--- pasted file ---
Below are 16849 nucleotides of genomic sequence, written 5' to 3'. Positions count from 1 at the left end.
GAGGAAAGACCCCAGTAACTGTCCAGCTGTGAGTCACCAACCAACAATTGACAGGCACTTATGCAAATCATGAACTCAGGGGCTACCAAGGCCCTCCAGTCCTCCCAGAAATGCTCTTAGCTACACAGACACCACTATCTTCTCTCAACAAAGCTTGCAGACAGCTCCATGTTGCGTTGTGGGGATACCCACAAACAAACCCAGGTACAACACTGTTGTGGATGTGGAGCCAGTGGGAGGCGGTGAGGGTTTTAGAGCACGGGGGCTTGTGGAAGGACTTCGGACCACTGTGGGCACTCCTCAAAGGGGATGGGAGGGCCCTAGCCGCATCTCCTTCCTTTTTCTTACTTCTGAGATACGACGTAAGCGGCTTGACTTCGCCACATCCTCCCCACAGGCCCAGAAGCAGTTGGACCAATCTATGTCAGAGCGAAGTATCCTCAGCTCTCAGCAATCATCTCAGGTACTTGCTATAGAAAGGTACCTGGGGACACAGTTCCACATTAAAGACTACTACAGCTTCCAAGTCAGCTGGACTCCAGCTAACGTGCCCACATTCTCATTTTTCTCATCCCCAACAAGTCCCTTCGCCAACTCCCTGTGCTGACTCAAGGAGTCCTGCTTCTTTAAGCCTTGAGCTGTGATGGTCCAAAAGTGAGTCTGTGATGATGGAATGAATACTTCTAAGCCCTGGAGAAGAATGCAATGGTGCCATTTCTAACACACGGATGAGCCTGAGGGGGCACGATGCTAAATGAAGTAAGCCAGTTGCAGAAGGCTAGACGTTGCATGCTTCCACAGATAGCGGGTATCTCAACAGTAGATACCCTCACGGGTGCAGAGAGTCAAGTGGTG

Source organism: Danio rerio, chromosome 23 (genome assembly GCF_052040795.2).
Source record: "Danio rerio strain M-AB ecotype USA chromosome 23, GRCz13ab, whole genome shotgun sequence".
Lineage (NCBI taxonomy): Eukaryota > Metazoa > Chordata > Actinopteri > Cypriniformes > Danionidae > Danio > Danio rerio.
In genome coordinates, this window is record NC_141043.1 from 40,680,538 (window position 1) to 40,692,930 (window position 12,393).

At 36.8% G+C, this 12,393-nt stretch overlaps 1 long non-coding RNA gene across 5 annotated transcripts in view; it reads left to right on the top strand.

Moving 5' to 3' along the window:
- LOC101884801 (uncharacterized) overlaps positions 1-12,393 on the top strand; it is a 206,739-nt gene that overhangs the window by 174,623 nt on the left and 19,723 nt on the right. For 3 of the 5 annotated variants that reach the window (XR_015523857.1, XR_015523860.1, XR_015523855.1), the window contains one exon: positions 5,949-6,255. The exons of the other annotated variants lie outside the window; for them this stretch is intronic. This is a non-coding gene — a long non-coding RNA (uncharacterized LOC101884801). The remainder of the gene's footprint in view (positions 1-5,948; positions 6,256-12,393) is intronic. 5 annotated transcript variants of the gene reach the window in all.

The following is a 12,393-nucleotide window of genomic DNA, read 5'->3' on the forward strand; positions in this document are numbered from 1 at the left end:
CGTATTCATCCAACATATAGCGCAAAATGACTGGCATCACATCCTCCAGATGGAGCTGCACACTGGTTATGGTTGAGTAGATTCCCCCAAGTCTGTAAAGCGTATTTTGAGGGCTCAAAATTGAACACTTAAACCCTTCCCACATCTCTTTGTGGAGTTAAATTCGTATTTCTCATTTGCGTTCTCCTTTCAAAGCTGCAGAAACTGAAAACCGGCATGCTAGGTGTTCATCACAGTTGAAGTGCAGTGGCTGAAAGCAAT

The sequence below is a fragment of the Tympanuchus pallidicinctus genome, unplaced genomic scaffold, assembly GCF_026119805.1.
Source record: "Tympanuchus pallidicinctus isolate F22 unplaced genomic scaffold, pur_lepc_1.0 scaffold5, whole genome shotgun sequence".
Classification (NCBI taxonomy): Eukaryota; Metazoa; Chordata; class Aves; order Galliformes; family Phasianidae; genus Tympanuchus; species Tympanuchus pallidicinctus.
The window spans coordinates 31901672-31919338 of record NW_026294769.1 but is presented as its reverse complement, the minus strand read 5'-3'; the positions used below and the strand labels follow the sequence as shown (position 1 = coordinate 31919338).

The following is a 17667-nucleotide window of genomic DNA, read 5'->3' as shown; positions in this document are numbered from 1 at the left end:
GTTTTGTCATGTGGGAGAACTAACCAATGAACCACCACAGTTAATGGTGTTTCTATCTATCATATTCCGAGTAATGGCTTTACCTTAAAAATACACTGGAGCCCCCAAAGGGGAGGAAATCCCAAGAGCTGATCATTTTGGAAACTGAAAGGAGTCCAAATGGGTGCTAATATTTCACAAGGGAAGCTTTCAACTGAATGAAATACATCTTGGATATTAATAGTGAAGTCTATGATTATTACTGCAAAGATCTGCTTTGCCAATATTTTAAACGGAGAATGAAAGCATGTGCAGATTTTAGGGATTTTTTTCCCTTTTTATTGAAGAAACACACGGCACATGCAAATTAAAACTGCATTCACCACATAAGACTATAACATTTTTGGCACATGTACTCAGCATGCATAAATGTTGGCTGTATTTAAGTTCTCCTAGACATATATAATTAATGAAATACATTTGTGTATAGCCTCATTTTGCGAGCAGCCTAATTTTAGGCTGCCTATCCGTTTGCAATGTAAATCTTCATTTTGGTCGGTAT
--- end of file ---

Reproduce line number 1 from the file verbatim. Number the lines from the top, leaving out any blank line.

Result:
Below are 16849 nucleotides of genomic sequence, written 5' to 3'. Positions count from 1 at the left end.